The Government should ban drink pouches

Amsterdam, 30 July 2018 – An important contributor to litter are drink pouches such as those from Capri-Sun, which is part of Coca-Cola. Just a couple of sips through a plastic straw and they are empty. These drink pouches are made of plastic with a thin layer of aluminium. Anyone committed to reducing the plastic soup does not even question it – they should be banned.

Secretary of State for the Environment, Van Veldhoven, wants to speed up the transition to the circular economy. In her letter to the House of Representatives in June, she explains how we can achieve an economy without waste. Her plans however, mentioned little about avoiding these type of drink pouches that end up in the environment.

One part of her letter concerns the ban on plastic single-use disposable items. This plan, the Plastic Pact, still needs further working out and is expected to be presented in 2019. But what is already clear is that it does not include drink pouches because it covers products such as ear buds and plastic cutlery and not packaging.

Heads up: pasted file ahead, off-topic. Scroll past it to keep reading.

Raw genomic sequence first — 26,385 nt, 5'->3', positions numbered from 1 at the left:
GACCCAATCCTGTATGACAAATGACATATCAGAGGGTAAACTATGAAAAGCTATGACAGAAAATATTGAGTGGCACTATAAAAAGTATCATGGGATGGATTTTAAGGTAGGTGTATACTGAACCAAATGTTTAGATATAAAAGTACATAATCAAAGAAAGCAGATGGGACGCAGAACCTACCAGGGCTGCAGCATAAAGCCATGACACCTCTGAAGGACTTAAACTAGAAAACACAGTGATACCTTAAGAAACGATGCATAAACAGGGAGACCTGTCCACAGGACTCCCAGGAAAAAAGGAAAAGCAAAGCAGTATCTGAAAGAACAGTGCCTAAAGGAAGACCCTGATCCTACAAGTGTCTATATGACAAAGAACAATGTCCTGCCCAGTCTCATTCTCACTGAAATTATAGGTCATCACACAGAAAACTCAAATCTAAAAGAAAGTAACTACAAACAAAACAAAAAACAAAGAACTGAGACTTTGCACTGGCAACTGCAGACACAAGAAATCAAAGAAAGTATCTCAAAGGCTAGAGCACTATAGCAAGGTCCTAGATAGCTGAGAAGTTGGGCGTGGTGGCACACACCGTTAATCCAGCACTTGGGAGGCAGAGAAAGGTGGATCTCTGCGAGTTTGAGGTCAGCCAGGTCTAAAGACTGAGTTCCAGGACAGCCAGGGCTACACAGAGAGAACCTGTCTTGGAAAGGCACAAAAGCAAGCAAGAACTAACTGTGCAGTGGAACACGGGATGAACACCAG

In line with the transition agenda, the packaging sector is requested to design clever return systems. However, this is voluntary (Green Deals) and not mandatory. Manufacturers themselves are requested to set ambitious targets. This is meaningless when it comes to reducing drink packaging littering the streets. The drink pouches cannot be returned anywhere, neither to the shops where they are purchased nor can they be discarded in separate waste streams for recycling. The Cabinet may extend regulations to cover small plastic bottles with a deposit system, but these do not cover drink pouches.

As the drink pouches are made of several layers of aluminium foil, recycling is complicated and expensive. Furthermore, the question is whether the materials can even be reused as drink packaging. The rationale behind the circular economy is swept off the table by the added chemicals and additives. These cannot be removed by recycling.

Van Veldhoven writes that producers of non-recyclable packaging should pay a higher levy for collection and recycling. This is bound to cause resistance from the companies. They are highly unlikely to voluntarily agree to this.

As stated above, the Secretary of State for the Environment still needs to work out the plans for the Plastic Pact. The example of the drink pouches shows that she must not be limited to banning single-use plastic products only, but should also ban other problematic packaging such as drink pouches.